Once confirmed onto the new flight, I checked in online and loaded up the upgrade list- we were number 1 and 2 out of 22 people for 2 seats plus 4 un-claimed (basically people who had reservations, but hadn’t checked in for the flight). Things were looking good and my stress level was at bay. Things were pretty uneventful and the gate agent cleared us right before boarding began, although I was eyeing the gate monitors (GIDS screens) to make sure I wasn’t bumped down on the list by any other Diamond Medallions or business class passengers from other flights who wanted to SDC (when you purchase business class, you can SDC into business class on other flights or even change your ticket depending how flexible the fare is). Luckily my place remained at number 1, which totally validated my year-end mileage run to achieve Diamond status.

The LAX-ATL flight was pretty nice considering I had an angled lie flat international business class seat on the A330 aircraft, though I was seated in 1B, which was right next to the galley and the lights were extremely bright- to the point where I was tempted to put on sunglasses while I was trying to nap (unfortunately I had forgotten to bring a first class amenity kit, which I normally have on me when traveling). Also, since the plane was used for mostly international runs, it was not equipped with WiFi, which is an amenity I’ve become accustomed to when fly Delta, especially on long transcontinental flights.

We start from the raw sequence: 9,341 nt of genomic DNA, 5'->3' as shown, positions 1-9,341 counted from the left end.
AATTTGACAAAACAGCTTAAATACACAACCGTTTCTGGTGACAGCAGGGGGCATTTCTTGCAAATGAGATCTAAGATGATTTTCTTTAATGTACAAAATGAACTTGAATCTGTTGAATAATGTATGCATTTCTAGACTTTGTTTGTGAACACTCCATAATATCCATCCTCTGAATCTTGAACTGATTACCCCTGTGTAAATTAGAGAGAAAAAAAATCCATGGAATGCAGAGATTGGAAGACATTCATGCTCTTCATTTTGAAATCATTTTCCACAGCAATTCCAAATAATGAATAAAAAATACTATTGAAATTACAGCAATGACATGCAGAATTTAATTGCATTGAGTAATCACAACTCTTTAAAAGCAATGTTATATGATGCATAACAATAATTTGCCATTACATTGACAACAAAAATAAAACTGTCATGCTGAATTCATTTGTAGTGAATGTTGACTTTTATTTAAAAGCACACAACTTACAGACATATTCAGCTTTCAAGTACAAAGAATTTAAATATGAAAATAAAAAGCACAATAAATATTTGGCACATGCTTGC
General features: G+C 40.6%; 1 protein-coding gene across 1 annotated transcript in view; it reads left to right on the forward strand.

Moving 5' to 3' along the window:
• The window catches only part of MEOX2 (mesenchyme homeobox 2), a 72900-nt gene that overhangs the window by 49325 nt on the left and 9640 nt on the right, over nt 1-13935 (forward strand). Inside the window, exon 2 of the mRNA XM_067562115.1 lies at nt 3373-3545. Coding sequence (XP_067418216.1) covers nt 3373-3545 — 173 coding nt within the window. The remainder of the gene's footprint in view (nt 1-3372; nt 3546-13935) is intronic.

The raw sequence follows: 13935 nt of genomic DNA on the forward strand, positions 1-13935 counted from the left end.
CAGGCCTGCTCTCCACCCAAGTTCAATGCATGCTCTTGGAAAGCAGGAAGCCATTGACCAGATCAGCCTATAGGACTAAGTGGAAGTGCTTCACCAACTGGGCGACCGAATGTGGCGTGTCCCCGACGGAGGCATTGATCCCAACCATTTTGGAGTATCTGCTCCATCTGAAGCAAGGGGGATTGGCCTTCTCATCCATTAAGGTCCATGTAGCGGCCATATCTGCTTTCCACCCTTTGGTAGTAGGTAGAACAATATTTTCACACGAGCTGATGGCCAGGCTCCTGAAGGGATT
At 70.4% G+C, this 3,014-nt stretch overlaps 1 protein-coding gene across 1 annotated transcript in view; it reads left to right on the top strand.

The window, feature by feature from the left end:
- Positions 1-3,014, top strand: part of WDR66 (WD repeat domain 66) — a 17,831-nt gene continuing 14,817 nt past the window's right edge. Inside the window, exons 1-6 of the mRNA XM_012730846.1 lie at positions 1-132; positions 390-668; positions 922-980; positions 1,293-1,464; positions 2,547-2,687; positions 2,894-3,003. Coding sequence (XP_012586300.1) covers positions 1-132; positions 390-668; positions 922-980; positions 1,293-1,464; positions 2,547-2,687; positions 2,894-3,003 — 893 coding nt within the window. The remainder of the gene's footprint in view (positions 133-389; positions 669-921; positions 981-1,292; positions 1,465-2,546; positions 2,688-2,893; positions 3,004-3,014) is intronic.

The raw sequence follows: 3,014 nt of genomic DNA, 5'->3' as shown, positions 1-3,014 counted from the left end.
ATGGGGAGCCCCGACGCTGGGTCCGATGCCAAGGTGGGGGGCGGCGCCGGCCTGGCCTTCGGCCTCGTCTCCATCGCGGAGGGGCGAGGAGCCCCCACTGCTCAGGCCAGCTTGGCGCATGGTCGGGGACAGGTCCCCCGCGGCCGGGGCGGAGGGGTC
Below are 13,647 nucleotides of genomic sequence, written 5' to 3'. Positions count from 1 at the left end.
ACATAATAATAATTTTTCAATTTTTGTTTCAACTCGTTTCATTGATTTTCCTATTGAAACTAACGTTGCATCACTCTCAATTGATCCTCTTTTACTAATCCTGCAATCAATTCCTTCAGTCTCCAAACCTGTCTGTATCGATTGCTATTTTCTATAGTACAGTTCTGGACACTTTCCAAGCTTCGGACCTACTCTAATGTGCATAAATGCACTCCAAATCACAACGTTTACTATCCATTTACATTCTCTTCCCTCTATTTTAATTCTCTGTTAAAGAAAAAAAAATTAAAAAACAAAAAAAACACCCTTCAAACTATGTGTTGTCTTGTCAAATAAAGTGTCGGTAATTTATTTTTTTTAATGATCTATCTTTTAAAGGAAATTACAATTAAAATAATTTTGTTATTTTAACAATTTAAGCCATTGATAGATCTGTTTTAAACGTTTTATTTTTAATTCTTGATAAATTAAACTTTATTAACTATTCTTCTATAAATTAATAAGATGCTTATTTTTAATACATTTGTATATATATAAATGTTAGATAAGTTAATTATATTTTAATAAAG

We had over an hour-long connection in ATL and we were 1 and 2 on that upgrade list with 6 seats availble, so snagging the ATL-JFK upgrade wasn’t even an issue.

In the end, instead of flying in coach and only earning 2,475 Medallion Qualifying Miles and 3,094 SkyMiles and arriving at 1am, I paid $10 to instead fly business/domestic first the whole way home and earn 2,706 Medallion Qualifying Miles and 3,383 SkyMiles- and arriving home an hour earlier.